My husband often sits with guys who struggle with life-circumstances he, as a middle-class professional, does not face. It’s a simple act: to sit next to someone, and talk with them after the service. It’s often awkward and takes more work than talking to someone like you. But it’s part of our beautiful calling as a church.
4. My marriage isn’t for my benefit
There are two ways of looking at marriage. One is to see it as primarily for me: meeting my needs, increasing my comfort. The other is to see it as a gift to the church. If our marriages are healthy, they should be outward-looking. We should be spurring one another on to love and good deeds. Sometimes we will need each other in church. After a painful week, we might need to sit together and experience healing in common worship. But if all is well in our marriages, they should drive us out on a Sunday morning, rather than turning us inward. And sometimes, sensitivity to others means not cozying up to our spouse.
One Sunday, I was comforting a friend who was going through a divorce. She was sitting with me, and I had my arm around her for much of the service. At one point, my husband lovingly put his arm around me, and I gently withdrew: the last thing my friend needed emotionally right then was to witness happy couple PDA.
5. Insularity kills outreach
Every week, people wander into our churches for the first time. Some have recently moved and are actively seeking a gospel-centered community. We should be ready to welcome them to the team. But many others haven’t been to church in a while – or ever. Today could determine whether they ever come back. For many, it has taken great courage to come. For some, walking into a church feels as alien as placing a bet at the dog track would for you or me. They don’t know where to sit, or what to say, or the tunes to our songs. If we neglect the people who walk through our doors on a Sunday, we are failing on the bunny slopes of mission.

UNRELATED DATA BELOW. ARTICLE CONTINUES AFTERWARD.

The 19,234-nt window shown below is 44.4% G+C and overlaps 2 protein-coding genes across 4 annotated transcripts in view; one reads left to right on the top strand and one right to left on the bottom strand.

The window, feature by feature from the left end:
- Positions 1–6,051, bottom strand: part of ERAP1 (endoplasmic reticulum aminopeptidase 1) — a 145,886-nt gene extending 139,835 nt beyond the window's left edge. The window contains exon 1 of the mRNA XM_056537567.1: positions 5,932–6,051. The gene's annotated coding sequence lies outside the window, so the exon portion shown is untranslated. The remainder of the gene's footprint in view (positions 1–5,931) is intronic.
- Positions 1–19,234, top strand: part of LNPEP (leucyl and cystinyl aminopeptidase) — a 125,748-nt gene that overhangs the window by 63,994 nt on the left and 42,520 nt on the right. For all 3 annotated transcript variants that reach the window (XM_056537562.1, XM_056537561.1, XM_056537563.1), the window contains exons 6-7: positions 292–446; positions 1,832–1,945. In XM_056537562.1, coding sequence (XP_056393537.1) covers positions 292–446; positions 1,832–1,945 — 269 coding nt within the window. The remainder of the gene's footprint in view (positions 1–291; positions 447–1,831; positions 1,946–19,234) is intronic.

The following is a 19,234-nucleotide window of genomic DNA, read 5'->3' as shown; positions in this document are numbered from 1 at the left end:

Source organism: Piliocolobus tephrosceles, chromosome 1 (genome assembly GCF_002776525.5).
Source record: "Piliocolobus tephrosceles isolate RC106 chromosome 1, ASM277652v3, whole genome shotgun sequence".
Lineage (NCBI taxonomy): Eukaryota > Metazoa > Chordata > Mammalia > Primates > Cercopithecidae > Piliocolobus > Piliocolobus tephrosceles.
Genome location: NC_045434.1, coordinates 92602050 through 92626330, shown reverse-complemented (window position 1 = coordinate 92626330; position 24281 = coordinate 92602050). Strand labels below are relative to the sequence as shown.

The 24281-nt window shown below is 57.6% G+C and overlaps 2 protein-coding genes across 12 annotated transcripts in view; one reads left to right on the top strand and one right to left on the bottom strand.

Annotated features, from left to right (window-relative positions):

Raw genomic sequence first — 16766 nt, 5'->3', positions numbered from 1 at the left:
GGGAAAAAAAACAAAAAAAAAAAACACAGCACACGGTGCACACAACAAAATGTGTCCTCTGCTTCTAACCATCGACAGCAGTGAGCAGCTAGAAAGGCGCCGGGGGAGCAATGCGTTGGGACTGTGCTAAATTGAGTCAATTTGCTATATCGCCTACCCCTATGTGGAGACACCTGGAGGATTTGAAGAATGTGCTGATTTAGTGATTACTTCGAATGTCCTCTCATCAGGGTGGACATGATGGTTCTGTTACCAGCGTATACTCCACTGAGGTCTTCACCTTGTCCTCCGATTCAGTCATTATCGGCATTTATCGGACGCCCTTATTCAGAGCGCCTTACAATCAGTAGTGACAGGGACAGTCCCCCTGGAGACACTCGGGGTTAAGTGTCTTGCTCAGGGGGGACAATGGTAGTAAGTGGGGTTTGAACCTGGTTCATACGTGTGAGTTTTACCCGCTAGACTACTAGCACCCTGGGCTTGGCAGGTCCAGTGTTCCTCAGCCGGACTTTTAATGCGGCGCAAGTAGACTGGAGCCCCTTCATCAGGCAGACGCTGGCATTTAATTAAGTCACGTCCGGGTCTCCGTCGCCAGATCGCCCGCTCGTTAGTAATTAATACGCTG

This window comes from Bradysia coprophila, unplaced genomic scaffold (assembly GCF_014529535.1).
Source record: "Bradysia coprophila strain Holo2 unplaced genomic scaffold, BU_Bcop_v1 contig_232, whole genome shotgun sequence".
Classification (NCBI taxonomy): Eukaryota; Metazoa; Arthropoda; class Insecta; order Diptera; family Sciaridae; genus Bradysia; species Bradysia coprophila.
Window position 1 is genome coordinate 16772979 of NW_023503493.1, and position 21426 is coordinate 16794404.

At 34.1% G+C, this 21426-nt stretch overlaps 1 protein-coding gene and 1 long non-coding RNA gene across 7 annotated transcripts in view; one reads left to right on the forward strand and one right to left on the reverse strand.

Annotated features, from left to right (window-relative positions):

Don’t get me wrong. I fail as often as I succeed on these principles. I’m as tempted as the next person to sit with my husband and just talk to my friends after the service. There are times when that’s what I need to do, and for some couples, it will be the right decision to sit together for prolonged periods of time. But I'm often greatly blessed by sitting with people who are my spiritual family and not my biological family. If we all committed to making it our business to welcome newcomers and model church-family that transcends biological kin, I think we’d be taking small steps toward biblical community and pouring fertilizer on our churches.
Perhaps one day we’ll be asking each other, “Are you and your husband OK? I noticed you were sitting together at church.”